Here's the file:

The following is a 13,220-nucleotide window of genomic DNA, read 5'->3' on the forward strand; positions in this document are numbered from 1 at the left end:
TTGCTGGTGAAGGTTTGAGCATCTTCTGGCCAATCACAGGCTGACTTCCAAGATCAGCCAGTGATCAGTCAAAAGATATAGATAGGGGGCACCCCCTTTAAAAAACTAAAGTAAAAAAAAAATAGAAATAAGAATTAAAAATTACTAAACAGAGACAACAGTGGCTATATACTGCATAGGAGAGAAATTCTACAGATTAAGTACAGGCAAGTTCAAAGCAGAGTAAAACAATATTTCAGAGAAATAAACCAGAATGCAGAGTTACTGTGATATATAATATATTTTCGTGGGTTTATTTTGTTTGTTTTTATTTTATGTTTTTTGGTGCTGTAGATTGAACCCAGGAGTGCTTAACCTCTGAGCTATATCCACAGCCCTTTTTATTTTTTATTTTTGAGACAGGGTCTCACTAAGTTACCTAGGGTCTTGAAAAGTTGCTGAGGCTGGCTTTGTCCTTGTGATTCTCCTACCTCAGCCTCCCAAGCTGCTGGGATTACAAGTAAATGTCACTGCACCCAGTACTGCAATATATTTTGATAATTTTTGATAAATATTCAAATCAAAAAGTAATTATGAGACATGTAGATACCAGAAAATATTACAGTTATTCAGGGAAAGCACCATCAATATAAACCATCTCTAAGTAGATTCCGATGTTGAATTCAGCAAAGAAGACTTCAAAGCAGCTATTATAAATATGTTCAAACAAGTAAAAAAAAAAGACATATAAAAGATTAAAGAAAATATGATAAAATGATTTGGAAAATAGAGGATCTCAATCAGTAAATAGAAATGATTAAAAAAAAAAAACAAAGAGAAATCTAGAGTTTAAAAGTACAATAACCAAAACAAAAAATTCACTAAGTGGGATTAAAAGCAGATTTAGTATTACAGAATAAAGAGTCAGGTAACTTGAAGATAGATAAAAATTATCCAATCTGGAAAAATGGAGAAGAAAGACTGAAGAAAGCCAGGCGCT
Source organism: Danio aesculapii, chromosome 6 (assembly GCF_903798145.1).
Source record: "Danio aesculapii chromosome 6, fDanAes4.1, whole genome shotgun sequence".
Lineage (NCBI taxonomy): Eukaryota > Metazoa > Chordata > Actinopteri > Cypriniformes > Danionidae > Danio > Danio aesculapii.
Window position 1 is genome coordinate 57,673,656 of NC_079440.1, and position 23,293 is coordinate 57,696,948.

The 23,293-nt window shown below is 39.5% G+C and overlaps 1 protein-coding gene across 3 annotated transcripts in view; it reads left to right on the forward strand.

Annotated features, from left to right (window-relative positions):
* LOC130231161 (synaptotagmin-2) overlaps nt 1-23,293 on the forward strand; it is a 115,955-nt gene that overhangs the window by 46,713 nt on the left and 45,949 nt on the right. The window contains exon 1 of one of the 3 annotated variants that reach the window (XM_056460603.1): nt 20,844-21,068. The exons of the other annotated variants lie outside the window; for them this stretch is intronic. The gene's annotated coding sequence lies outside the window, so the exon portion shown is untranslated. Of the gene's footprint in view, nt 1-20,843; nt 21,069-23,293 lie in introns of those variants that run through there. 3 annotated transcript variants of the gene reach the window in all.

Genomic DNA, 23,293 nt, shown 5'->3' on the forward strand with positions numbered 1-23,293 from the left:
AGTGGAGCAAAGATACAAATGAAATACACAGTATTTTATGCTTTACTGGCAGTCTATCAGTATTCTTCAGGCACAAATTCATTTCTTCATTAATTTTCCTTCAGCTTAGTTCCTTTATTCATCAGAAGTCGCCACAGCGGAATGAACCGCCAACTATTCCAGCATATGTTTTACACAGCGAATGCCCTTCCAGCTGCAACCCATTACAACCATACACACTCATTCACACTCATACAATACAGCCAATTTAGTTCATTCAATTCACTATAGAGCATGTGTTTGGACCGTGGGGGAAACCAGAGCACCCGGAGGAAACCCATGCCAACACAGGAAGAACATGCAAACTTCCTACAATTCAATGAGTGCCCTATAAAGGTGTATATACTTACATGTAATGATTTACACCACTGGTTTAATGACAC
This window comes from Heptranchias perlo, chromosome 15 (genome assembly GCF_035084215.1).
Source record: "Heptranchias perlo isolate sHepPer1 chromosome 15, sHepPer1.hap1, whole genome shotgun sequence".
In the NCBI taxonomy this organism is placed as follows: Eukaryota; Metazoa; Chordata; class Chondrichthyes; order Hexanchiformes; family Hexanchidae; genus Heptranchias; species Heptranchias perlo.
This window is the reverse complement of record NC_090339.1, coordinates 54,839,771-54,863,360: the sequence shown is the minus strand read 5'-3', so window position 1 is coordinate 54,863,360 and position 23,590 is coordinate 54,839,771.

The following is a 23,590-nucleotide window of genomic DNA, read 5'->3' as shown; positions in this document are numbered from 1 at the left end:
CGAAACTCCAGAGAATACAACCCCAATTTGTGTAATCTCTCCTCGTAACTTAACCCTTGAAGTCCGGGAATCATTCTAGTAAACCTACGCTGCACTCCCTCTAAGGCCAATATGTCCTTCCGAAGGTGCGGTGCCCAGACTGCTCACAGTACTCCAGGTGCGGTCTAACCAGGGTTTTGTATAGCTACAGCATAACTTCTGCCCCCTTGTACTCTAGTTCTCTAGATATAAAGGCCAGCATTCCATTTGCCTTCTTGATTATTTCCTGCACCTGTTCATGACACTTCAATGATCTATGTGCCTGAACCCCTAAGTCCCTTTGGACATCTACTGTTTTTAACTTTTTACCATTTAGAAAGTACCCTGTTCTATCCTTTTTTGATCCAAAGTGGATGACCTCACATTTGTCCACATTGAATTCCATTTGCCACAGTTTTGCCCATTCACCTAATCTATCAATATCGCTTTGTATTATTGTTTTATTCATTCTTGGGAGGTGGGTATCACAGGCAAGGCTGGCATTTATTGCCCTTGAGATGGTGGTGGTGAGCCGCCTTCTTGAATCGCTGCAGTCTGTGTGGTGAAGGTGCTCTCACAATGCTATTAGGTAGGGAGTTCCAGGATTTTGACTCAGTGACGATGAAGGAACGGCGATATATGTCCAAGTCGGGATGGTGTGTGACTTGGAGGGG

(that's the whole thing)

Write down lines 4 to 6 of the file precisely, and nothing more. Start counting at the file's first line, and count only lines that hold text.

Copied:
Source record: "Danio aesculapii chromosome 6, fDanAes4.1, whole genome shotgun sequence".
Lineage (NCBI taxonomy): Eukaryota > Metazoa > Chordata > Actinopteri > Cypriniformes > Danionidae > Danio > Danio aesculapii.
Window position 1 is genome coordinate 57,673,656 of NC_079440.1, and position 23,293 is coordinate 57,696,948.